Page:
I’m a 2014 Irondequoit High School grad, and as a member of TALKBACK4Teens, I’m writing to urge you to consider adopting a 9 a.m. school start time.
I’m not the person you would expect to be authoring this. I was never someone to complain that school was too early. I’m a morning person, and I have no trouble falling asleep at 10 p.m. In high school, I asked my boss at the school pool to give me the 5:45 morning shift.
But I’m also a hard believer in logical policymaking based in concrete data and evidence. And in my book, that trumps my own anecdotal experience. So here’s the data and evidence.
When I attended IHS the first bell was at 7:53 a.m., but most kids had to get there earlier than that in order to ask teachers questions on homework, attend morning extracurriculars meetings, or get themselves to homeroom on time. But, the American Academy of Pediatrics, Centers for Disease Control and Prevention, and American Medical Association all recommend that middle and high schools start no earlier than 8:30 a.m. This is absolutely perplexing to me. Those organizations aren’t amateurs—they’re literally the authorities on health, and their recommendations are backed by essentially irrefutable evidence. So why aren’t we heeding their recommendation?
Chronic sleep deprivation is playing a huge role in the lives of our country’s youth. Teens need 8.5-9.5 hours of sleep a night to fully function—70% of U.S. high school students are getting less than 8, and that’s on school nights. 4 out of 10 students are getting less than six hours. That’s 70% of our nation’s teenagers that get insufficient sleep. You can wave it off and say that teens get by just fine on seven hours of sleep, or that kids just need to get to bed earlier, but to do so would be to ignore the science. First of all, teenagers can’t survive on seven hours of sleep without negative consequences—that’s something any sleep scientist or researcher will tell you. Second, it’s not teenager’s faults that they can’t get to bed early. Teens have sleep-wake cycles that are one to two hours later than everybody else; most get their best sleep between 11 p.m. and 8 a.m. So yes, our youth are sleep deprived. And in teens, that’s associated with obesity, migraines, weak immune systems, aggression, substance abuse, depression, and suicidal tendencies. Is that what we want for our students?
One of the keys to solving our youth’s sleep problem is later school start times. If the first bell rang later, it would allow students to sleep in until their body clocks were actually ready to wake up, giving them more of the rest they need. The good news? Well rested teenagers means good things for almost everybody. Districts across the country have begun shifting their start times, and they’ve seen a wave of positive benefits. The schools in those communities have seen reduced tardiness and sleeping in class, as well as improved attendance, grades, motivation, graduation rates and standardized test scores—academic improvements have proven to benefit disadvantaged students twice as much. But the effects go outside of the classroom, too. A major, multi-state study conducted by researchers at the University of Minnesota and the CDC linked later high school start times to significant decreases in teen substance abuse, depression, and consumption of caffeinated drinks. Students perform better in athletics, too. Not only that, but almost every school district that’s moved their start time back has seen a decrease in teenage automobile accidents—one community saw them drop by 70 percent. In TALKBACK4Teen’s episode on teen Sleep, I interviewed Heidi Connolly, Chief of Pediatric Sleep Medicine at the University of Rochester’s Golisano Children’s Hospital. She strongly advocated for later school start times, stating “Since our major job is to keep teenagers safe and to keep them learning, it’s really a good thing to move those school start times later… it’s the best thing for teenagers’ health.”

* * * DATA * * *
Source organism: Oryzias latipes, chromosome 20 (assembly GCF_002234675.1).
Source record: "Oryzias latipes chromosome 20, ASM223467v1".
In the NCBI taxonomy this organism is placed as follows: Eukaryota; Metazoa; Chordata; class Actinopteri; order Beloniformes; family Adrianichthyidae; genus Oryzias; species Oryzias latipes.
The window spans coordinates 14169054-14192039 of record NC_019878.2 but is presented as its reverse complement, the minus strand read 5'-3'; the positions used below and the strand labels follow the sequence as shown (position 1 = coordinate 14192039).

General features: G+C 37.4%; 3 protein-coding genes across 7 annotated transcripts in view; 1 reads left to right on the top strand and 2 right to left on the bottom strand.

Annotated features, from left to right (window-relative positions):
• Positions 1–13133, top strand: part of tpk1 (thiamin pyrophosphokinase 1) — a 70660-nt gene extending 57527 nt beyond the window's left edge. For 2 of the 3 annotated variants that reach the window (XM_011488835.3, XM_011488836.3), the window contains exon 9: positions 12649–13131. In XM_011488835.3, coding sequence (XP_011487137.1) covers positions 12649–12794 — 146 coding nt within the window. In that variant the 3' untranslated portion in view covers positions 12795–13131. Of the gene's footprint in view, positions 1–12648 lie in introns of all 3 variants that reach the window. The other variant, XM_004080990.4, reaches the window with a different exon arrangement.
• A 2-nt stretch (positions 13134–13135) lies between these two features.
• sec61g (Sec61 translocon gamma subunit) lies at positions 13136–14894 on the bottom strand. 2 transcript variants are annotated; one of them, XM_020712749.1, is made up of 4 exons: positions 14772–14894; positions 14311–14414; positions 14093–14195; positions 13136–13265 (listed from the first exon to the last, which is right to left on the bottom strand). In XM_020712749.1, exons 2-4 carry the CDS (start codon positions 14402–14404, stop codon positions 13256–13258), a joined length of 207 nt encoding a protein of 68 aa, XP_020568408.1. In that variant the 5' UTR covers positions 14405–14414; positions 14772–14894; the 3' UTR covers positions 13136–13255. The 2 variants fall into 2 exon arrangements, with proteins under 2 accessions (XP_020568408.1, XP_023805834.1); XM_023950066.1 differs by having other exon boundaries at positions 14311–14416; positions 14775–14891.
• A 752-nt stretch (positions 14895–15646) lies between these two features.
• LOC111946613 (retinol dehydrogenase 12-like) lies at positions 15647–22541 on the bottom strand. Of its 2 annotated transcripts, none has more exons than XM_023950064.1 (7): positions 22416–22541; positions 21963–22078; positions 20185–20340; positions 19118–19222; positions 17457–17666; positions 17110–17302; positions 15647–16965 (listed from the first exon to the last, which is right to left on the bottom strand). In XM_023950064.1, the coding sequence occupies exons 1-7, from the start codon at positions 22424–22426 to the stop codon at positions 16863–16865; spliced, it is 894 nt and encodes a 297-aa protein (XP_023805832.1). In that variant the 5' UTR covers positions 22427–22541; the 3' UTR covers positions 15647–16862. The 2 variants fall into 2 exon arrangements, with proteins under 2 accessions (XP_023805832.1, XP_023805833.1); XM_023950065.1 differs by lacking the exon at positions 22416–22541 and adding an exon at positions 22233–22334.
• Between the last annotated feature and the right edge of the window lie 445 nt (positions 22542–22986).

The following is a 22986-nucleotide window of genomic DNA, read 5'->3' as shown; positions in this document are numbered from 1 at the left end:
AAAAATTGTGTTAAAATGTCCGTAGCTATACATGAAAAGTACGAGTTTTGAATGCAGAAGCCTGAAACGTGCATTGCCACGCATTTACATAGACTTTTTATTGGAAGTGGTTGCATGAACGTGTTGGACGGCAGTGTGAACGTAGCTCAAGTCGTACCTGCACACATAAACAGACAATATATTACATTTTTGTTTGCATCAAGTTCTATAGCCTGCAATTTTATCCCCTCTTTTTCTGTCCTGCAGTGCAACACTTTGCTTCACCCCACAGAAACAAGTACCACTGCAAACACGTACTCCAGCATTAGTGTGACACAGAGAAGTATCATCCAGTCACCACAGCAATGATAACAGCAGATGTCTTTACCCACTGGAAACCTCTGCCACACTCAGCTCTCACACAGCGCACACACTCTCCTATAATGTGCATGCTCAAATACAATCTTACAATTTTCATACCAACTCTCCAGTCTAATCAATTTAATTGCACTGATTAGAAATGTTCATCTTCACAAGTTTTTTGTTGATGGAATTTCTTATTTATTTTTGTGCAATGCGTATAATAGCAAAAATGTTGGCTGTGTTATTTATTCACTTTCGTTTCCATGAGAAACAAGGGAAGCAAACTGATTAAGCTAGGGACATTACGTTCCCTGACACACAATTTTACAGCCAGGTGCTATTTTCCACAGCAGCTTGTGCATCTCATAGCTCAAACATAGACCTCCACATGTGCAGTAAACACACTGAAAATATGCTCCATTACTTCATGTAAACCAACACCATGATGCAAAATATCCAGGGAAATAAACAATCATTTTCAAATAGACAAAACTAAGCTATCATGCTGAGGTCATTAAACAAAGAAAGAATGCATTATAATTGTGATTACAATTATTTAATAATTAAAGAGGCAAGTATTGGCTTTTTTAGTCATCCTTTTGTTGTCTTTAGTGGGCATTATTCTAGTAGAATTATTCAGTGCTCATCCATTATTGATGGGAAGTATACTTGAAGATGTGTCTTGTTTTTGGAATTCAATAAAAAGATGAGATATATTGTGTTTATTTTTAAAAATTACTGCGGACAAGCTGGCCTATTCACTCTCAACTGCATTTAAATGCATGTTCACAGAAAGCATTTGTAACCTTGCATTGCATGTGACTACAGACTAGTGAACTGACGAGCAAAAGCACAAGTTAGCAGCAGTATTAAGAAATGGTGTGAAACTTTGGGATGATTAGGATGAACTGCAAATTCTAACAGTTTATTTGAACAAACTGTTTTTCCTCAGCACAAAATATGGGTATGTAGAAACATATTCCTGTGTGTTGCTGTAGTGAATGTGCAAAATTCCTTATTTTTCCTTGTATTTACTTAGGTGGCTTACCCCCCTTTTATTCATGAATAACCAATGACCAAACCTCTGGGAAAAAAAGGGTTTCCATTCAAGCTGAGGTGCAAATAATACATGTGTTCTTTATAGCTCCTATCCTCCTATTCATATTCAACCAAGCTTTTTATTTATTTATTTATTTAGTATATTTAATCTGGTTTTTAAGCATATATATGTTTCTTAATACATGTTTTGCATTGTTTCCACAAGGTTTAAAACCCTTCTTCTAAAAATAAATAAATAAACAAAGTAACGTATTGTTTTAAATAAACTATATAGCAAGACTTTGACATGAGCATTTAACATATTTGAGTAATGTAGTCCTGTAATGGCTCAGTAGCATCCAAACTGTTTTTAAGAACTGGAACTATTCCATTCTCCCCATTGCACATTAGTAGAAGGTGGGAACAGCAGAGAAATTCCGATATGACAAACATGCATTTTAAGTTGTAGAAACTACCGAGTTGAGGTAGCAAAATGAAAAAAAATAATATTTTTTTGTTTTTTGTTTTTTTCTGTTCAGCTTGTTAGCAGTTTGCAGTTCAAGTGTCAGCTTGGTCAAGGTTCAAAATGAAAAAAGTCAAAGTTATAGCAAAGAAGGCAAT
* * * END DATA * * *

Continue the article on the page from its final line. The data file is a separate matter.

Yes, changing school start times would pose initial challenges, but the long term benefits would far outweigh the work needed to adjust. In fact, all of the districts that have already done it reported minimal interruption to school, extracurricular, and parent activities. And anyway, change is almost always logistically inconvenient and politically uncomfortable. But we can’t keep using that as an excuse to continue compromising the health and success of the students whose growth and wellness is the core of your job. Please, let’s start a dialogue around how to do what’s best for the youth of our community.
Lead Host & Segment Producer